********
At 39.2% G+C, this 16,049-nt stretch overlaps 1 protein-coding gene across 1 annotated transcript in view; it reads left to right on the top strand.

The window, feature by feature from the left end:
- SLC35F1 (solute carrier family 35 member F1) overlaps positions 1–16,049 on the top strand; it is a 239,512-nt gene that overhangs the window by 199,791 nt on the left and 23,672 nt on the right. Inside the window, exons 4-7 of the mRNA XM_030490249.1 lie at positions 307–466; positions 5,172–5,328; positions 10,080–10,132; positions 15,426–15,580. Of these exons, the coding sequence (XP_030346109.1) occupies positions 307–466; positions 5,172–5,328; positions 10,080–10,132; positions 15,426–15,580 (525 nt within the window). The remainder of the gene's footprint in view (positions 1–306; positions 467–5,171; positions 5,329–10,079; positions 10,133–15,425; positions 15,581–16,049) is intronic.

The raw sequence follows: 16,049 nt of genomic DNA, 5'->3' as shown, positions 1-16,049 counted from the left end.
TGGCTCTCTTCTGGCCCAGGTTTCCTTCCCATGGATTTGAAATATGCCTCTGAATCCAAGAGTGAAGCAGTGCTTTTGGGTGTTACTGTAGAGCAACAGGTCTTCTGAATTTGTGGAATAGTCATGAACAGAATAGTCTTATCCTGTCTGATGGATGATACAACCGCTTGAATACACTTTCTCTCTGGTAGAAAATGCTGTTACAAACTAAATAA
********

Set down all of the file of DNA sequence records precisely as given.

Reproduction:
At 39.2% G+C, this 16,049-nt stretch overlaps 1 protein-coding gene across 1 annotated transcript in view; it reads left to right on the top strand.

The window, feature by feature from the left end:
- SLC35F1 (solute carrier family 35 member F1) overlaps positions 1–16,049 on the top strand; it is a 239,512-nt gene that overhangs the window by 199,791 nt on the left and 23,672 nt on the right. Inside the window, exons 4-7 of the mRNA XM_030490249.1 lie at positions 307–466; positions 5,172–5,328; positions 10,080–10,132; positions 15,426–15,580. Of these exons, the coding sequence (XP_030346109.1) occupies positions 307–466; positions 5,172–5,328; positions 10,080–10,132; positions 15,426–15,580 (525 nt within the window). The remainder of the gene's footprint in view (positions 1–306; positions 467–5,171; positions 5,329–10,079; positions 10,133–15,425; positions 15,581–16,049) is intronic.

The raw sequence follows: 16,049 nt of genomic DNA, 5'->3' as shown, positions 1-16,049 counted from the left end.
TGGCTCTCTTCTGGCCCAGGTTTCCTTCCCATGGATTTGAAATATGCCTCTGAATCCAAGAGTGAAGCAGTGCTTTTGGGTGTTACTGTAGAGCAACAGGTCTTCTGAATTTGTGGAATAGTCATGAACAGAATAGTCTTATCCTGTCTGATGGATGATACAACCGCTTGAATACACTTTCTCTCTGGTAGAAAATGCTGTTACAAACTAAATAA